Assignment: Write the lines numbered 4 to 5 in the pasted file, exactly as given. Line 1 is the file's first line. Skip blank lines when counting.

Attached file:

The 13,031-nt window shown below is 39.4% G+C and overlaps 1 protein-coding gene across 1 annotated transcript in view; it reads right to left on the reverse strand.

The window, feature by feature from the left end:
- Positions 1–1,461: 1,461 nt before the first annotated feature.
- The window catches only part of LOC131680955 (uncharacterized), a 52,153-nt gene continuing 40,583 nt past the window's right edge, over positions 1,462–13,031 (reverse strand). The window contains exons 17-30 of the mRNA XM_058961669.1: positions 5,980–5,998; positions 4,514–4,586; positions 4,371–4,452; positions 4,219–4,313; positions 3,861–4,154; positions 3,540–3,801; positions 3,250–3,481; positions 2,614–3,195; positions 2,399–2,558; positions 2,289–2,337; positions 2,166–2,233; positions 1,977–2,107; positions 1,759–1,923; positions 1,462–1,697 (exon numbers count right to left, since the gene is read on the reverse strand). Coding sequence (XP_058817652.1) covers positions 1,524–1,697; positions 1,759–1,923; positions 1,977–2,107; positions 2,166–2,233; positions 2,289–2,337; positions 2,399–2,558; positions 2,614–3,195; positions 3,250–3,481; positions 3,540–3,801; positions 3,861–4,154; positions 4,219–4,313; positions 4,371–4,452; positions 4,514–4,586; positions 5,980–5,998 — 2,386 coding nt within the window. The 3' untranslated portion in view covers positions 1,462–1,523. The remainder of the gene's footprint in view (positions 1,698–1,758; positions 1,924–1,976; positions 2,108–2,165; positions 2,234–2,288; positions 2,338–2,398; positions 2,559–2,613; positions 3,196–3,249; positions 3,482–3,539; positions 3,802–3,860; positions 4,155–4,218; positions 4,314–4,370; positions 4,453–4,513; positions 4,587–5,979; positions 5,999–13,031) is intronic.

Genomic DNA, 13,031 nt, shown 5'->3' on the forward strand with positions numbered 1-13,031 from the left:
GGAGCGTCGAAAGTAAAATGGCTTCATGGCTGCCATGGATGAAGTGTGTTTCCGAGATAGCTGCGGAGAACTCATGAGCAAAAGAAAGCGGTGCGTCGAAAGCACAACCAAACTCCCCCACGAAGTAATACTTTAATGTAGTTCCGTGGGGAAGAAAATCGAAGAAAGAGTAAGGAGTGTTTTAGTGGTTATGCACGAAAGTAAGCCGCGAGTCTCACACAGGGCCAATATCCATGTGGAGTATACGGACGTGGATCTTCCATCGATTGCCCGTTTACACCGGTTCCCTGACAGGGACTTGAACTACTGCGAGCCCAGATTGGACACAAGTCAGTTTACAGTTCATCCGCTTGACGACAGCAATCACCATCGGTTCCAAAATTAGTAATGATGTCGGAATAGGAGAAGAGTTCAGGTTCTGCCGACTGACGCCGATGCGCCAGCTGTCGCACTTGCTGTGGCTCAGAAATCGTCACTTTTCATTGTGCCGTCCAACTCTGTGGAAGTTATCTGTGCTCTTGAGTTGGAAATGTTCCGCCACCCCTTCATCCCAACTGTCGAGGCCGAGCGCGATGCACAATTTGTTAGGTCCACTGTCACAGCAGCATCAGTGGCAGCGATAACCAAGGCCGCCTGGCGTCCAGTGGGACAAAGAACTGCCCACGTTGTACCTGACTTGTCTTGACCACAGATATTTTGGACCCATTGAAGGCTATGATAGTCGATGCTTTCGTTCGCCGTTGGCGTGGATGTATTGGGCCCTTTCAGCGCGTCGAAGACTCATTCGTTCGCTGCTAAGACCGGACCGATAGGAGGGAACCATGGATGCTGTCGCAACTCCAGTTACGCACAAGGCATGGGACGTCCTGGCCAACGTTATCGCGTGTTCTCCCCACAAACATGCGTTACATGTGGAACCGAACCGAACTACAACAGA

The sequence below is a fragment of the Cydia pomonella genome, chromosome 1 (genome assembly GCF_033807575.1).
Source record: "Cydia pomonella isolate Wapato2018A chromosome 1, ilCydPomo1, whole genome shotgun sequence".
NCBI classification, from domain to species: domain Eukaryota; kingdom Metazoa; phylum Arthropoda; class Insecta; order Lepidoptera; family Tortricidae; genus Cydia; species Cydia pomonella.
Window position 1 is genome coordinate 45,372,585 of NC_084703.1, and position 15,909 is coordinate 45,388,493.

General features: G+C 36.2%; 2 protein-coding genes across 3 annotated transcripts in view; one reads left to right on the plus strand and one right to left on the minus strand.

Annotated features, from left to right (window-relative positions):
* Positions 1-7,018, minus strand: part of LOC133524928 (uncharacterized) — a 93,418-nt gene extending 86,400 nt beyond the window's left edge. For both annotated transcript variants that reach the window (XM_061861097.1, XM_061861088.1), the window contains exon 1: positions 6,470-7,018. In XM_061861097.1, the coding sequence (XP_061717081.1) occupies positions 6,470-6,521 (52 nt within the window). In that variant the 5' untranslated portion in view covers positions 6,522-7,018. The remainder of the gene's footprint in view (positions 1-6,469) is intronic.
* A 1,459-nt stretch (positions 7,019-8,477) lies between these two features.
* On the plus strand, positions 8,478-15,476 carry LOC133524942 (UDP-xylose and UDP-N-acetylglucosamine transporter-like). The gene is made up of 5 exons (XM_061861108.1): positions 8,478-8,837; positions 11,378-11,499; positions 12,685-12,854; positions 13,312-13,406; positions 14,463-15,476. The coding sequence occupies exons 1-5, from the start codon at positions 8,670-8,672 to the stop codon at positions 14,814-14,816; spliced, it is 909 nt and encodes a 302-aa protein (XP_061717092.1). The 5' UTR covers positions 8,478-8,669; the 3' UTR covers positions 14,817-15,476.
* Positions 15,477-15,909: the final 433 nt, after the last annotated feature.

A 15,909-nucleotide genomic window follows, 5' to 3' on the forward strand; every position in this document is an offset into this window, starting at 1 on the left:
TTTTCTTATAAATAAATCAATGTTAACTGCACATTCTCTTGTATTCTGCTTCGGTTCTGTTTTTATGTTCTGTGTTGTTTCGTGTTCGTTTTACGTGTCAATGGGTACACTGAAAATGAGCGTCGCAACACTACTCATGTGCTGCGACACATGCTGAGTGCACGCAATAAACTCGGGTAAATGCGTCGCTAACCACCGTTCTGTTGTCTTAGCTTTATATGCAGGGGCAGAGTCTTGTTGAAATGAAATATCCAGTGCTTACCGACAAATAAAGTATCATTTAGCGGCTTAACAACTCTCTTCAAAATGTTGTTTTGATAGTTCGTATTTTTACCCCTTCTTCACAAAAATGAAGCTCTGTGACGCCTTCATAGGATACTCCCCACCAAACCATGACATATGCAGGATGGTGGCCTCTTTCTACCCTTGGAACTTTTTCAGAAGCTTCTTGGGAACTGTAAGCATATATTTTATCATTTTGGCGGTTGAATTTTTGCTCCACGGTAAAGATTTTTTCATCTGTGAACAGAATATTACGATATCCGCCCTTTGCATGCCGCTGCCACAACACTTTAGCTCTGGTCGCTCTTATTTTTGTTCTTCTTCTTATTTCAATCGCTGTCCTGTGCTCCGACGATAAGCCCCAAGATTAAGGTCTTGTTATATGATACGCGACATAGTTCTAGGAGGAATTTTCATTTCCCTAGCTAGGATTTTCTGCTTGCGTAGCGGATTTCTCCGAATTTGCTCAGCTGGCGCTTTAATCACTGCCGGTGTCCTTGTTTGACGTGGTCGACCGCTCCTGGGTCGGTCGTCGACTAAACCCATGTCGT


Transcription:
- The window catches only part of LOC131680955 (uncharacterized), a 52,153-nt gene continuing 40,583 nt past the window's right edge, over positions 1,462–13,031 (reverse strand). The window contains exons 17-30 of the mRNA XM_058961669.1: positions 5,980–5,998; positions 4,514–4,586; positions 4,371–4,452; positions 4,219–4,313; positions 3,861–4,154; positions 3,540–3,801; positions 3,250–3,481; positions 2,614–3,195; positions 2,399–2,558; positions 2,289–2,337; positions 2,166–2,233; positions 1,977–2,107; positions 1,759–1,923; positions 1,462–1,697 (exon numbers count right to left, since the gene is read on the reverse strand). Coding sequence (XP_058817652.1) covers positions 1,524–1,697; positions 1,759–1,923; positions 1,977–2,107; positions 2,166–2,233; positions 2,289–2,337; positions 2,399–2,558; positions 2,614–3,195; positions 3,250–3,481; positions 3,540–3,801; positions 3,861–4,154; positions 4,219–4,313; positions 4,371–4,452; positions 4,514–4,586; positions 5,980–5,998 — 2,386 coding nt within the window. The 3' untranslated portion in view covers positions 1,462–1,523. The remainder of the gene's footprint in view (positions 1,698–1,758; positions 1,924–1,976; positions 2,108–2,165; positions 2,234–2,288; positions 2,338–2,398; positions 2,559–2,613; positions 3,196–3,249; positions 3,482–3,539; positions 3,802–3,860; positions 4,155–4,218; positions 4,314–4,370; positions 4,453–4,513; positions 4,587–5,979; positions 5,999–13,031) is intronic.

Genomic DNA, 13,031 nt, shown 5'->3' on the forward strand with positions numbered 1-13,031 from the left: